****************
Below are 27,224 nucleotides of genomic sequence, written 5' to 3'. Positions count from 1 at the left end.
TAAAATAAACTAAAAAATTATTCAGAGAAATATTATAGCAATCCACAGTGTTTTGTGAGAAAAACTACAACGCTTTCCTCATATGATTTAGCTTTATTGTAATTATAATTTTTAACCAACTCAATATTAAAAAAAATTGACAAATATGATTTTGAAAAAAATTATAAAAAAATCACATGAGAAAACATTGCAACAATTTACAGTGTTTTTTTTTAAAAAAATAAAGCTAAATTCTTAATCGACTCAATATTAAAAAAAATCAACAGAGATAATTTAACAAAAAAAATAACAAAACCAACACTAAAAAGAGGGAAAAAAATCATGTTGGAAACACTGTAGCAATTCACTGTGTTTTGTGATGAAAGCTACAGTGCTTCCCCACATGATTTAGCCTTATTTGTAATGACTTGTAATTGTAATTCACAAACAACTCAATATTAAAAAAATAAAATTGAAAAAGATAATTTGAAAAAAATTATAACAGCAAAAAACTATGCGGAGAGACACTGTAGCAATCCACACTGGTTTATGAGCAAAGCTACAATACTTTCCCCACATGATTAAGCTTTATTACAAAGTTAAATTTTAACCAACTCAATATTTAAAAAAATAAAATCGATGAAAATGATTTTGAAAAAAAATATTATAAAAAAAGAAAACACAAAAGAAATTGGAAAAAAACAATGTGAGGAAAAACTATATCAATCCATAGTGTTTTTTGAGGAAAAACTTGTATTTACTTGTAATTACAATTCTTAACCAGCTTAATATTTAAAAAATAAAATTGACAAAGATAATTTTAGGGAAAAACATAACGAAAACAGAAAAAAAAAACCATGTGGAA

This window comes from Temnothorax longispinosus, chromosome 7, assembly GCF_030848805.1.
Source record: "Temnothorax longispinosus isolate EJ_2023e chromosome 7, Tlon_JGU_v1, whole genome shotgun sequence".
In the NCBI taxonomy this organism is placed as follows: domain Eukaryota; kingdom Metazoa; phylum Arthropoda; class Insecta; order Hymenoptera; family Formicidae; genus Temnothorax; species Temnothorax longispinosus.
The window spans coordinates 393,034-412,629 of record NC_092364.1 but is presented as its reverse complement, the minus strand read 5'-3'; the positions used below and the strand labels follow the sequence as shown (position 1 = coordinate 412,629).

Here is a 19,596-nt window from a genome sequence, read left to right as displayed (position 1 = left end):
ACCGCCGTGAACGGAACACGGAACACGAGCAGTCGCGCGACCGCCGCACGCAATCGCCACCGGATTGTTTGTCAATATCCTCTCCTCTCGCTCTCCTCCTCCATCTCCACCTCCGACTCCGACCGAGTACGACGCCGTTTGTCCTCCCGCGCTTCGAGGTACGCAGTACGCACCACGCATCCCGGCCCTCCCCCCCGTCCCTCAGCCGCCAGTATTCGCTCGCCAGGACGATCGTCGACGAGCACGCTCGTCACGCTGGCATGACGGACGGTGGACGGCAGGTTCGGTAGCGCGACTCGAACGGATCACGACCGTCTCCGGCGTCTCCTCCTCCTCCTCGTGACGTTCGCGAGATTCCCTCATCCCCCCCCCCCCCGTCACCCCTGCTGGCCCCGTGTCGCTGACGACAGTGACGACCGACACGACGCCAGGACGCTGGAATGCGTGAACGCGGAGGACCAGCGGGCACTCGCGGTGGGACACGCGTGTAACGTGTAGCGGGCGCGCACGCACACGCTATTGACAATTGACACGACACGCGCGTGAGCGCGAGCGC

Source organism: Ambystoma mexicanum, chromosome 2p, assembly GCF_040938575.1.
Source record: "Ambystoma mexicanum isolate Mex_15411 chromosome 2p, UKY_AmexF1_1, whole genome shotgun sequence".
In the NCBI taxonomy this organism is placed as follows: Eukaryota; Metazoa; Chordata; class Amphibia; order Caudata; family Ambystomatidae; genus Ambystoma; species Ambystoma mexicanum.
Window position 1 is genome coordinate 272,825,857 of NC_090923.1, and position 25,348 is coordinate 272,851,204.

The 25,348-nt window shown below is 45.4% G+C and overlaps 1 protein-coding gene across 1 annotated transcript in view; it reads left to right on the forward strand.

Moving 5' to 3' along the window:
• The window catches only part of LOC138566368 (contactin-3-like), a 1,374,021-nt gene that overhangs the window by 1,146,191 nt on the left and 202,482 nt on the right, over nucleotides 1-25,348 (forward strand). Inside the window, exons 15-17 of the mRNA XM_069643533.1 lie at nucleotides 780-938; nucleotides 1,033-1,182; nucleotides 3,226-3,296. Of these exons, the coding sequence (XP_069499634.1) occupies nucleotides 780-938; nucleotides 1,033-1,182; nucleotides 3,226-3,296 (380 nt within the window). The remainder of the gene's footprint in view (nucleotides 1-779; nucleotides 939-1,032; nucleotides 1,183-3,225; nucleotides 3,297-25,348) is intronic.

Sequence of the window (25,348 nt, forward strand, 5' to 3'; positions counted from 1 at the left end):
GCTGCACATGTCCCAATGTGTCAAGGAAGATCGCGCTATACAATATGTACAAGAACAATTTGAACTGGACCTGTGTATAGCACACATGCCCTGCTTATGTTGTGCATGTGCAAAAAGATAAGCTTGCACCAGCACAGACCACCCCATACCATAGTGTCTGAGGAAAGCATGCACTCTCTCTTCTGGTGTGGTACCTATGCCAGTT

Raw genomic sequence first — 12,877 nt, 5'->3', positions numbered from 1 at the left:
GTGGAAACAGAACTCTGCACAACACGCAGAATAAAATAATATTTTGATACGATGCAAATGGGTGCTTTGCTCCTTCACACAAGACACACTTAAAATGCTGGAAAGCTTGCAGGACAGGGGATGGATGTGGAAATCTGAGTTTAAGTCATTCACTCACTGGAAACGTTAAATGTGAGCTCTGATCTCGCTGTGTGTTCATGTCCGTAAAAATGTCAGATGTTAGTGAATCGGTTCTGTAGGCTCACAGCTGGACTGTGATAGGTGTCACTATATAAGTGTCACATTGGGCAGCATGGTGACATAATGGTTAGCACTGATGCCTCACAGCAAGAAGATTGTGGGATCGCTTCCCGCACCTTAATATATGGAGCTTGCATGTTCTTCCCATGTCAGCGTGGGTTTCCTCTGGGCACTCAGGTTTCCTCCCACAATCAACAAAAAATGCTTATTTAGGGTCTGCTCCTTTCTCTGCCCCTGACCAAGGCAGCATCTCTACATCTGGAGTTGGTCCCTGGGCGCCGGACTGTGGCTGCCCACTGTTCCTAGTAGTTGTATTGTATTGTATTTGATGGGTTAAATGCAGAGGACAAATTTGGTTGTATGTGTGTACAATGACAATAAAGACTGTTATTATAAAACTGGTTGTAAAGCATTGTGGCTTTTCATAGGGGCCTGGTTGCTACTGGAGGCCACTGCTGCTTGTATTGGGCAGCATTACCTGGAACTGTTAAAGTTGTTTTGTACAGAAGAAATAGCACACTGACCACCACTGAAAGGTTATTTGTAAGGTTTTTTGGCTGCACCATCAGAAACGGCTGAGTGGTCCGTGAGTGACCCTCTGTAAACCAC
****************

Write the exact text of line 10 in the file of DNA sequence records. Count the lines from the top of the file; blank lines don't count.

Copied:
Source record: "Ambystoma mexicanum isolate Mex_15411 chromosome 2p, UKY_AmexF1_1, whole genome shotgun sequence".